Drivers use circular logic in Florida roundabout


Drivers use circular logic in Florida roundabout

While driving into town on Florida Road, I’ve noticed something peculiar. More than a few eastbound drivers at the Chapman Hill roundabout will turn on their left turn blinker as they enter the roundabout, presumably to show they will turn up Riverview Drive. What’s the deal? Are we supposed to use turn signals in roundabouts? I’m confused. – Going in Circles.

Rule No. 1: Roundabouts aren’t hard to figure out. Rule No. 2: Don’t drive fast.

These are the two “hard-and-fast rules” regarding roundabouts.

OK, that was pretty lame. But there is an overarching principle governing every roundabout everywhere: The driver inside the roundabout has the right-of-way.

This was gladly confirmed by our pal Lt. Ray Shupe of the Durango Police Department. “That’s correct. Traffic coming into the roundabout must yield to the cars already in the roundabout.”

Let Action Line reiterate two important words: must. yield.

So all you tardy inbound anger-management types can get over it. Yes, you have to stop to let fellow drivers turn up Riverview, and yes, you have to slow down.

And now Action Line will direct a testy tut-tut toward people heading up Florida who inexplicably switch on their left turn signal as they enter the roundabout.

Three words here: knock. it. off.

You have your left signal on to make a right-hand turn.

Instead of doing a favor for other drivers, your blinker befuddlement causes confusion.

Remember, when you are in the roundabout, you rule the world. You have total right of way. There is no reason to be “nice” by inventing a new driving protocol.

Only when you pass the inbound lane of Florida should you use your turn signal, and at this point, it will be your right turn signal as you turn right up Riverview.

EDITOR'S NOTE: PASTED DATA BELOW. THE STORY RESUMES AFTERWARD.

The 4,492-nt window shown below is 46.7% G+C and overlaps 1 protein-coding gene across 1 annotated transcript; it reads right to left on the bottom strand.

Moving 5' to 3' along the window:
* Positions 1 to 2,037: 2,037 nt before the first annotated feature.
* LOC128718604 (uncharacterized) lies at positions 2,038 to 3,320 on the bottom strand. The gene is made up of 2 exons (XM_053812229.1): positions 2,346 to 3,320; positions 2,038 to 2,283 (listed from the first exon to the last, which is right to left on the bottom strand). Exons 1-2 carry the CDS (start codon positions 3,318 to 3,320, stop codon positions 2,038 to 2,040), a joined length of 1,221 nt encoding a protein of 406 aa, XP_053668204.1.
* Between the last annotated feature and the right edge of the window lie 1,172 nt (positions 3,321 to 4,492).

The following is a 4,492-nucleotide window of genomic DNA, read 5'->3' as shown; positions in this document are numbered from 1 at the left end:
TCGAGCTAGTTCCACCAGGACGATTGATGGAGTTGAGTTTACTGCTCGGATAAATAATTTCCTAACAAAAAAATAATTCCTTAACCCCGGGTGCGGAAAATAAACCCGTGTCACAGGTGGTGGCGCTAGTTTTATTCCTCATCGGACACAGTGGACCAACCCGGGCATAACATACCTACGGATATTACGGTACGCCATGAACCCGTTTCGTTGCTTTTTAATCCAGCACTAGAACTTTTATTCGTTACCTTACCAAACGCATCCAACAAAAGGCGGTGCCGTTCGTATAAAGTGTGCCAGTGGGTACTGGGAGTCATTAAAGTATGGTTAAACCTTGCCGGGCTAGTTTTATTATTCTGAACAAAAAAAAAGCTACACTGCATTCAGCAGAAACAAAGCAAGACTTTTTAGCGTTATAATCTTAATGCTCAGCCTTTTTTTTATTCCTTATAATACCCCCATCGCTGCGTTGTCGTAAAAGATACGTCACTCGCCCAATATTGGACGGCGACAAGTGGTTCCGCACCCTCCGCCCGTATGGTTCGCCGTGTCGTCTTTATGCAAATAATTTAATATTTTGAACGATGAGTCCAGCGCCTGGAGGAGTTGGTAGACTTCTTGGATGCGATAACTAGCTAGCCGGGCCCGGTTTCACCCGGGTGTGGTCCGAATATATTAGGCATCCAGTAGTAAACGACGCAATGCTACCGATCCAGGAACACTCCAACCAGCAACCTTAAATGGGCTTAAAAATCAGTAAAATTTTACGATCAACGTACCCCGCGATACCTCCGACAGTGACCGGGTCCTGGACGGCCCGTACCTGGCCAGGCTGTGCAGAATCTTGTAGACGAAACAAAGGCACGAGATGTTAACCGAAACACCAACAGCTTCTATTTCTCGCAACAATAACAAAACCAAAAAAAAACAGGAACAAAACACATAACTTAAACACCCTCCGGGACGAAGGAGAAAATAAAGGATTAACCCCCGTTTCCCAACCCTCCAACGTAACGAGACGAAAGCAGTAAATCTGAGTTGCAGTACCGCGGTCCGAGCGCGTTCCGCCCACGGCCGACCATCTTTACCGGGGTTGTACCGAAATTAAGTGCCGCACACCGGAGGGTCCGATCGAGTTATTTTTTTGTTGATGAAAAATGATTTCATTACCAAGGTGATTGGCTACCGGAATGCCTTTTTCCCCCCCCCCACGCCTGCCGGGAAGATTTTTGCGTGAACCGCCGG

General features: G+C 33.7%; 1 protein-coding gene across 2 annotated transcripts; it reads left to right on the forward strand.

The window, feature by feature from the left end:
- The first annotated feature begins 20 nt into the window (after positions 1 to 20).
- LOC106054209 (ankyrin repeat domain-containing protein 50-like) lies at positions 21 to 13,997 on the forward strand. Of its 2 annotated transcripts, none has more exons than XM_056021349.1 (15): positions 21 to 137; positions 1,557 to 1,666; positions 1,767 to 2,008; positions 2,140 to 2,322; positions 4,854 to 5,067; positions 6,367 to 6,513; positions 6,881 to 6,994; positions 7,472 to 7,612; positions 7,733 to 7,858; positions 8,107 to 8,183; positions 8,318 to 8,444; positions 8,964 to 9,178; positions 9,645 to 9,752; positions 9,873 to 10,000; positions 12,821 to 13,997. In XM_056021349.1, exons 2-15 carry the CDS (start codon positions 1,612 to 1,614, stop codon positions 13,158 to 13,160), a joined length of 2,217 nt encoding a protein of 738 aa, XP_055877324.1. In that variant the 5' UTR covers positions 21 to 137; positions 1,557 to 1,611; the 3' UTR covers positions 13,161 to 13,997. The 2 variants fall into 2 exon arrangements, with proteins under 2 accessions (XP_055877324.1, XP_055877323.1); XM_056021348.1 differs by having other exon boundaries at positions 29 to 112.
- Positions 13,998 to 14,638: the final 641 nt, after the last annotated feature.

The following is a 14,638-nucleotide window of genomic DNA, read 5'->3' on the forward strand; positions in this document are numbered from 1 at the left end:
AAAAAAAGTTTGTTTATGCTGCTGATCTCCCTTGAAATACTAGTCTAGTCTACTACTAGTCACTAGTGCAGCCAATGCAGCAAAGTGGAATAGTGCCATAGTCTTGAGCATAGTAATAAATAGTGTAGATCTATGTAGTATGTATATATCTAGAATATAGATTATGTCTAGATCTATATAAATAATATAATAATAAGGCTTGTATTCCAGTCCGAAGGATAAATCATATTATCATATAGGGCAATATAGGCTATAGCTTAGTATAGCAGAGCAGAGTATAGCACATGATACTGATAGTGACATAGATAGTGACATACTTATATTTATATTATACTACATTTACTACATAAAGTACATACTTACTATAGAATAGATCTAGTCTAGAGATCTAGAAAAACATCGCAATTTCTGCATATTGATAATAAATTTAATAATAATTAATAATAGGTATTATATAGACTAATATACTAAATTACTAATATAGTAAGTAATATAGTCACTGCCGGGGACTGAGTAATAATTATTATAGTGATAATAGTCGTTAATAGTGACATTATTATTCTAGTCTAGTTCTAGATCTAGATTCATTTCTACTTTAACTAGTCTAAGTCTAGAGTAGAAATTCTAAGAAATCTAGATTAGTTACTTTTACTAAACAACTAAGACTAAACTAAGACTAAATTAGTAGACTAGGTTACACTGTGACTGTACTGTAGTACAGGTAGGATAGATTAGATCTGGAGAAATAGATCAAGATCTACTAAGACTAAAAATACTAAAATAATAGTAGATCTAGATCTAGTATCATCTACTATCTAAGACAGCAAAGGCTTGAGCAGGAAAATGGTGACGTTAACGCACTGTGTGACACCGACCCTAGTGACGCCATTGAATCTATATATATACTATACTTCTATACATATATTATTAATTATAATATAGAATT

Chalk another one up to Durango.

We are the only town in the world where nobody uses their turn signals when they should, yet they turn them on ad-lib where they shouldn’t – and then use a left blinker to indicate an eventual right turn.


We should change the name of 32nd Street to Memory Lane, as last week’s column on the 25-mph speed limit brought many submissions to the Mea Culpa Mailbag.

In that column Action Line recalled a child being hit as one of the reason for the lower speed limit.

Our friend Danial Ciluffo remembers. “When I was a kid (in the ’80s) Jessica Harmon was hit by a drunken driver outside her house around 31st and East 5th Avenue. She was about 6 years old. She survived and made it through high school.”

Loyal reader and all-around wonderful person Karen Bell provides some additional perspective.

“I recall that the residents of 32nd Street and the feeder streets were troubled by excessive speeders, and Lynn Shine, who was on the City Council at the time, lived in the neighborhood and was an advocate for the lower speed limit,” Karen writes.

Karen notes that Lynn and her husband, Tom, had previously lived in the Crestview area and suffered the loss of a child who was stuck by a car near their home.

Lower speed limits “also came at the time when the Kroeger Ranch, off East Animas Road (County Road 250), was in the development stage. The city feared that traffic would get much worse on 32nd,” she adds.

Thanks to Bob Pfeiffer and Gigi Baty for writing in and confirming much of the above.

And finally, the irrepressible Marta Bergen offers an alternative justification for the 25-mph limit on 32nd Street.

“Watch out for those seniors darting out into traffic near Sunshine Gardens! They’re maniacs!”

Email questions to or mail them to Action Line, The Durango Herald, 1275 Main Ave., Durango, CO 81301. You can request anonymity if you make three ‘victory laps’ in the roundabout sometime just for the heck of it.

Drivers use circular logic in Florida roundabout

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